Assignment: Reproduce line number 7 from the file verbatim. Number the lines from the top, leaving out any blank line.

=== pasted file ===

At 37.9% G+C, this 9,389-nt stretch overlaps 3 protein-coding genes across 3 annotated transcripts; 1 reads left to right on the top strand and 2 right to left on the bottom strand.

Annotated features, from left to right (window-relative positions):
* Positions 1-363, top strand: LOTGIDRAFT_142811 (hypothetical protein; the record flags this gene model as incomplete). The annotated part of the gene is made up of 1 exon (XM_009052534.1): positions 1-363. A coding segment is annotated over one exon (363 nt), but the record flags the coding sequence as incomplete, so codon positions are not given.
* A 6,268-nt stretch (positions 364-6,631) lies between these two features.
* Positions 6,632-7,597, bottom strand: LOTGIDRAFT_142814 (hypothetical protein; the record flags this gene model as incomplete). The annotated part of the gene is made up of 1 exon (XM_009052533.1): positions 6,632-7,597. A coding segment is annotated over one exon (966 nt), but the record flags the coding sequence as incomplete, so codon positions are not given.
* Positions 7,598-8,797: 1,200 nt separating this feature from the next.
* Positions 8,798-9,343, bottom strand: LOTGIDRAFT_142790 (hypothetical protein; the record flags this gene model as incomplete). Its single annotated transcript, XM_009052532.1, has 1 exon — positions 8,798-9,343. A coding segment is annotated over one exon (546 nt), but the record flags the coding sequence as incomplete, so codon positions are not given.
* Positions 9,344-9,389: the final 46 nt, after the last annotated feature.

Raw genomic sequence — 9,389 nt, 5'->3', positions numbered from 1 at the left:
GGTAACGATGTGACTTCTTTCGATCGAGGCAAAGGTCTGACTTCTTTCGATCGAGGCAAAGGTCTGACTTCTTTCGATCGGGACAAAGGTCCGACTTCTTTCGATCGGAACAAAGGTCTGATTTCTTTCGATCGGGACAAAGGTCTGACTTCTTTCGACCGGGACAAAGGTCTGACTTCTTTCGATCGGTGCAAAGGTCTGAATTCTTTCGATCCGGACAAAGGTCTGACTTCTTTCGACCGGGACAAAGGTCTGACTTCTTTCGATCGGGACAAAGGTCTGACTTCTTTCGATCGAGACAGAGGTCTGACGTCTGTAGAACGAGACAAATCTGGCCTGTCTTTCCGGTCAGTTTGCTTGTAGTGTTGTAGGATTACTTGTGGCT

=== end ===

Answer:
* Positions 8,798-9,343, bottom strand: LOTGIDRAFT_142790 (hypothetical protein; the record flags this gene model as incomplete). Its single annotated transcript, XM_009052532.1, has 1 exon — positions 8,798-9,343. A coding segment is annotated over one exon (546 nt), but the record flags the coding sequence as incomplete, so codon positions are not given.